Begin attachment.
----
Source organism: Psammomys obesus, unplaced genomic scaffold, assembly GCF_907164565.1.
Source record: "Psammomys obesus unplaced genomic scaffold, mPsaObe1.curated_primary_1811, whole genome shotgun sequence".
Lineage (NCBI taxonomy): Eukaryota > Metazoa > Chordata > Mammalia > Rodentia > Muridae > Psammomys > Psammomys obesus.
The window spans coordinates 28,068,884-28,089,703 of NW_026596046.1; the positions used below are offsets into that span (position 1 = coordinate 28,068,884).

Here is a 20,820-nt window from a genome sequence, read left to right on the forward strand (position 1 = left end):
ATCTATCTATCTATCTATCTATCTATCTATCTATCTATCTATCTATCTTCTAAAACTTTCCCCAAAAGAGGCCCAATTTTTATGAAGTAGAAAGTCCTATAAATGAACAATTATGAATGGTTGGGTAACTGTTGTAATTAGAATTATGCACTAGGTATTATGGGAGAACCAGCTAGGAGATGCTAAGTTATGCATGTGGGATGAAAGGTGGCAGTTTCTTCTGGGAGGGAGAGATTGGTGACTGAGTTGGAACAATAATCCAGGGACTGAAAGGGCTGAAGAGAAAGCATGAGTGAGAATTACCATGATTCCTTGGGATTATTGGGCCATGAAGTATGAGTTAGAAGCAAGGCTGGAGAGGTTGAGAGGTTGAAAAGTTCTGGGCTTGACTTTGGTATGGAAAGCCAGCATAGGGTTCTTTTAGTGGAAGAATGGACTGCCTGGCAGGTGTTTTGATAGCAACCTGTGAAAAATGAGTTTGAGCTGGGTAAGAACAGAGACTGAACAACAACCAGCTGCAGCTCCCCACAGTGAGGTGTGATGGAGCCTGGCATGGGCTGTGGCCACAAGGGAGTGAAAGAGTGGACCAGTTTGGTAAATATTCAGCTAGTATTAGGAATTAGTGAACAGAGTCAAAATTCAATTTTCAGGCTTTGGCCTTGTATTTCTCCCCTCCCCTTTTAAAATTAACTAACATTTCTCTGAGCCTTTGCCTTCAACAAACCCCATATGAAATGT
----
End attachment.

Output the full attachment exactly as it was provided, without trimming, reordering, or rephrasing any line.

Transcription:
Source organism: Psammomys obesus, unplaced genomic scaffold, assembly GCF_907164565.1.
Source record: "Psammomys obesus unplaced genomic scaffold, mPsaObe1.curated_primary_1811, whole genome shotgun sequence".
Lineage (NCBI taxonomy): Eukaryota > Metazoa > Chordata > Mammalia > Rodentia > Muridae > Psammomys > Psammomys obesus.
The window spans coordinates 28,068,884-28,089,703 of NW_026596046.1; the positions used below are offsets into that span (position 1 = coordinate 28,068,884).

Here is a 20,820-nt window from a genome sequence, read left to right on the forward strand (position 1 = left end):
ATCTATCTATCTATCTATCTATCTATCTATCTATCTATCTATCTATCTTCTAAAACTTTCCCCAAAAGAGGCCCAATTTTTATGAAGTAGAAAGTCCTATAAATGAACAATTATGAATGGTTGGGTAACTGTTGTAATTAGAATTATGCACTAGGTATTATGGGAGAACCAGCTAGGAGATGCTAAGTTATGCATGTGGGATGAAAGGTGGCAGTTTCTTCTGGGAGGGAGAGATTGGTGACTGAGTTGGAACAATAATCCAGGGACTGAAAGGGCTGAAGAGAAAGCATGAGTGAGAATTACCATGATTCCTTGGGATTATTGGGCCATGAAGTATGAGTTAGAAGCAAGGCTGGAGAGGTTGAGAGGTTGAAAAGTTCTGGGCTTGACTTTGGTATGGAAAGCCAGCATAGGGTTCTTTTAGTGGAAGAATGGACTGCCTGGCAGGTGTTTTGATAGCAACCTGTGAAAAATGAGTTTGAGCTGGGTAAGAACAGAGACTGAACAACAACCAGCTGCAGCTCCCCACAGTGAGGTGTGATGGAGCCTGGCATGGGCTGTGGCCACAAGGGAGTGAAAGAGTGGACCAGTTTGGTAAATATTCAGCTAGTATTAGGAATTAGTGAACAGAGTCAAAATTCAATTTTCAGGCTTTGGCCTTGTATTTCTCCCCTCCCCTTTTAAAATTAACTAACATTTCTCTGAGCCTTTGCCTTCAACAAACCCCATATGAAATGT